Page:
The Pennsylvania Superior Court has upheld a $188 million verdict against Walmart stores and Sam’s Club warehouse stores in a case involving 187,000 current and former employees. A jury had concluded that’s what the retailer owed employees for rest breaks that should have been paid and for off-the-clock work.
Some hourly employees have begun to argue that if they begin the day with a few work emails, they should be paid for the time they spend commuting to work. Fortunately, a 2nd Circuit Court of Appeals panel has nixed that argument. Had the case gone the other way, employers could have faced huge bills for paid commuting time.
Integral Devel­opment Solutions LLC, a Plano cable TV installation company, must pay $270,696 in back over­time to 114 workers it incorrectly classified as independent contractors instead of employees.
The U.S. Department of Transportation regulates interstate truckers’ hours under the Motor Carrier Act, not the Fair Labor Standards Act (FLSA). And loaders, who usually work in just one state, also fall outside the FLSA if the work involves the safe transport of cargo they load in interstate commerce. Recent case: Arnold Garza and several […]
New Jersey is one of two states in the country where motorists may not pump their own gas. Now the DOL has launched an investigation into whether those full-service pump jockeys are receiving their full pay.
Government entities that employ fire­fighters face thorny Fair Labor Standards Act (FLSA) problems. The law requires overtime pay for fire­fighters who work more than 204 hours in a 27-day period. But that can get complicated when a local agency assigns its firefighters to battle wildfires for the state.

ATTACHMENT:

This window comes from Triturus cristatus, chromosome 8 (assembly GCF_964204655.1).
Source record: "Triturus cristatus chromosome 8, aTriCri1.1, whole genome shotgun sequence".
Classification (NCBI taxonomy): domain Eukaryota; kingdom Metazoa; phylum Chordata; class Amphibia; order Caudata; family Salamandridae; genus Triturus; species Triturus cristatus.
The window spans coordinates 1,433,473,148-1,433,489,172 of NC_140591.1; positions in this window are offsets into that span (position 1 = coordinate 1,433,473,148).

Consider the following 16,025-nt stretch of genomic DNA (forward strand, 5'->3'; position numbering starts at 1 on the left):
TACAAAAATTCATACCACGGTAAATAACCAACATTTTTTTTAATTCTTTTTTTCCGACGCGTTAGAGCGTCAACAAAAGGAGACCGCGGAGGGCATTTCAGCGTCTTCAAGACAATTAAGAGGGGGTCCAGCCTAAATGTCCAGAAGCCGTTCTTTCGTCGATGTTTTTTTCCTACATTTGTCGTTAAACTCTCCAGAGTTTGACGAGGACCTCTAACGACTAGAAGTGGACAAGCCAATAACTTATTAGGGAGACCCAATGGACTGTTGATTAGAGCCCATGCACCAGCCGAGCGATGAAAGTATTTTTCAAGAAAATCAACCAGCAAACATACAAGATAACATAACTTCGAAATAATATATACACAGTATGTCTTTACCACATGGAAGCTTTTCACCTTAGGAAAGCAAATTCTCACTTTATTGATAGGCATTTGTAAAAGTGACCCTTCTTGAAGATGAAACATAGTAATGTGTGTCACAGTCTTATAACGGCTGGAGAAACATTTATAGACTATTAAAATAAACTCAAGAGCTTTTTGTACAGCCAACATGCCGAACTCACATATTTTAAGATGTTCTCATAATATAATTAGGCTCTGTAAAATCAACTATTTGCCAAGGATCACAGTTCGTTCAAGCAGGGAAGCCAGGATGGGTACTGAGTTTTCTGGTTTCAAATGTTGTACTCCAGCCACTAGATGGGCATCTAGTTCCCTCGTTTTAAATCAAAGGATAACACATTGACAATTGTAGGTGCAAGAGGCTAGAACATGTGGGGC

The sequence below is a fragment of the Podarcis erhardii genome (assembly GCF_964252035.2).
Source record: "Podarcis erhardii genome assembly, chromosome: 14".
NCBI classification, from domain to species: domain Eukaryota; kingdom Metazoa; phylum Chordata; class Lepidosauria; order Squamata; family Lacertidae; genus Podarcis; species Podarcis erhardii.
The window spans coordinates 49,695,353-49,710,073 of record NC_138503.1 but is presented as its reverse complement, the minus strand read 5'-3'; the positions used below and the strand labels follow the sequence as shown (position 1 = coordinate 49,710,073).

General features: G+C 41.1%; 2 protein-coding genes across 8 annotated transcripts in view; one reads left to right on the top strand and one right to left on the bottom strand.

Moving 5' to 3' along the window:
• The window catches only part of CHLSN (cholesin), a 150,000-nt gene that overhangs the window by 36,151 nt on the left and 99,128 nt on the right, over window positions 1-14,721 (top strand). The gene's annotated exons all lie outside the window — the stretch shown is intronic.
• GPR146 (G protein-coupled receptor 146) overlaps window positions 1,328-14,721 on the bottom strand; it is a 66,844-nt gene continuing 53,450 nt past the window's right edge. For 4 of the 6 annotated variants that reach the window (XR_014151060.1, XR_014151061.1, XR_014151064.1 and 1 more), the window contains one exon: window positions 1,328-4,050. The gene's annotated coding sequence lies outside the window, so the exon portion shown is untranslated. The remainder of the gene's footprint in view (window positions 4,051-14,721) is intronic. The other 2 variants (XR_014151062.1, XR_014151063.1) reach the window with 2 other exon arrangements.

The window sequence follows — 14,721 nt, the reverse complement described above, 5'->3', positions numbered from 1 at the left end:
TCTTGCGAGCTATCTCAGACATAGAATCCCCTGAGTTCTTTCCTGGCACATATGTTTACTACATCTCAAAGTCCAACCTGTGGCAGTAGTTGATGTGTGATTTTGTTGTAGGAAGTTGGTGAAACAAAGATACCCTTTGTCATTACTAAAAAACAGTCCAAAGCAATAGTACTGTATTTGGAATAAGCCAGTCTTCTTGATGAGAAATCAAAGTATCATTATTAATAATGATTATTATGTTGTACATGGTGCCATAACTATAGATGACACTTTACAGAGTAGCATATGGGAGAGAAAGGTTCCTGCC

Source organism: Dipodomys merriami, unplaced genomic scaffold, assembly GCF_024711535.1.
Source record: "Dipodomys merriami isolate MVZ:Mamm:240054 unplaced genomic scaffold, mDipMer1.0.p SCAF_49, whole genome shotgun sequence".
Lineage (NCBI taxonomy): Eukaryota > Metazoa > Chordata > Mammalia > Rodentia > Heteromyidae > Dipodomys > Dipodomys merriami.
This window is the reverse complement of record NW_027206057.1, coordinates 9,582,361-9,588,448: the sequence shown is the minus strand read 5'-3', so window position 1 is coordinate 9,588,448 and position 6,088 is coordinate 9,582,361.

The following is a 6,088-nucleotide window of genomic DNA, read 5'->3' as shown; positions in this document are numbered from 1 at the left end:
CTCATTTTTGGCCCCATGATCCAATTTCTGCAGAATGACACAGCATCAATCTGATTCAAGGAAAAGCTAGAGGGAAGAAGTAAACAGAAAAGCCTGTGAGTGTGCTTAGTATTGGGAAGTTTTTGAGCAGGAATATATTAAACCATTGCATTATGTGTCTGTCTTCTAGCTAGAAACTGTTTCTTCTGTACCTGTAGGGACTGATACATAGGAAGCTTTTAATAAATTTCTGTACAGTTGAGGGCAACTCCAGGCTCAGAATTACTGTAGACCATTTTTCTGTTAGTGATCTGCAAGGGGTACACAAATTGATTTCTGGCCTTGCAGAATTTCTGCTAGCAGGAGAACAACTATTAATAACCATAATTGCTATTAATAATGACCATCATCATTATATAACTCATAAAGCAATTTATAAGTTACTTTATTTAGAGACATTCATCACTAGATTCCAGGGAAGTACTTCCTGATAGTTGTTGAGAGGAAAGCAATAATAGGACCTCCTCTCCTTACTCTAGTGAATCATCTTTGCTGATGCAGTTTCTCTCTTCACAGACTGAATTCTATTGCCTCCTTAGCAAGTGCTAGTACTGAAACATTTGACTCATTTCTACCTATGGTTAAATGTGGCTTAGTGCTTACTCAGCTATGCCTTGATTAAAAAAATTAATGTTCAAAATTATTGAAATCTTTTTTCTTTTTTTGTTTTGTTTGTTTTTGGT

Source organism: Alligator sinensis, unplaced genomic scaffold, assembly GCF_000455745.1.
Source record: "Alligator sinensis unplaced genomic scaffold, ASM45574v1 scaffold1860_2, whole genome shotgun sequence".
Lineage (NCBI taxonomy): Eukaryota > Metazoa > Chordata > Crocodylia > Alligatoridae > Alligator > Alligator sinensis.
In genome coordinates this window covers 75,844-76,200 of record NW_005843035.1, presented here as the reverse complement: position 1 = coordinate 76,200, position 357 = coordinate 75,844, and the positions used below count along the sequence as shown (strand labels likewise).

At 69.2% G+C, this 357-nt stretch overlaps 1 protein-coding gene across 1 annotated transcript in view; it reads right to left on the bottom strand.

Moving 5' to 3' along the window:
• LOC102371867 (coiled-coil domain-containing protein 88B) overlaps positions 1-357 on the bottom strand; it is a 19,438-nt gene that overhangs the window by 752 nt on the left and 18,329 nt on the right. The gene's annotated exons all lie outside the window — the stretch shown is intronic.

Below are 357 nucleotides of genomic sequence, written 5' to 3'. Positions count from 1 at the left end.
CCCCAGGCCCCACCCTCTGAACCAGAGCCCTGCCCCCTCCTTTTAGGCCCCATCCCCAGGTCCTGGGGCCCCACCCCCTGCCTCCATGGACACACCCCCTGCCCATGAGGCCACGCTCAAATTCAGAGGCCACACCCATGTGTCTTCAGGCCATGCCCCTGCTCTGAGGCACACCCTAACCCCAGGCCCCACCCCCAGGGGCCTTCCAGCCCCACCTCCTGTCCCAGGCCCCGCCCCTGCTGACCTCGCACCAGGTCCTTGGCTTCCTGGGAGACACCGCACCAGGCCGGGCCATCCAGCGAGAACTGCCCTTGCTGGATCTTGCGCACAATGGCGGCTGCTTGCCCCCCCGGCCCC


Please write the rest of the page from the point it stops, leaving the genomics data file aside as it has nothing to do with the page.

Lately, California employers have faced a flood of class-action lawsuits claiming they misclassified employees. Now that tide might turn, thanks to a ruling by the 9th Circuit Court of Appeals.
A worker who was fired after admitting to his employer that he filed Form SS-8 with the IRS to determine his status as an independent contractor or employee can continue his lawsuit for unpaid overtime, a federal trial court has ruled.
A new customer demands delivery on a weekend. A crush of work means shifts will have to keep running at unusual hours. Either way, you're staring down the possibility that you'll have to pay overtime. Can you legally avoid OT by altering workers' regular schedules so no one works more than 40 hours in a workweek?

Many employees spend time at home before or after their workday checking email. For nonexempt employees, that work could count as paid time if it amounts to a “substantial” amount of time. But now some hourly employees have begun to raise a related issue: If they start the day with a few work emails, shouldn’t they be paid for the time they spend commuting to work?

Mexican food is great, but is it art? A cook sued his former em­­ployer, a Mexican restaurant, for un­­paid overtime. The owners put forth a creative defense: that the cook was exempt from the FLSA overtime requirements because he was a “creative professional.”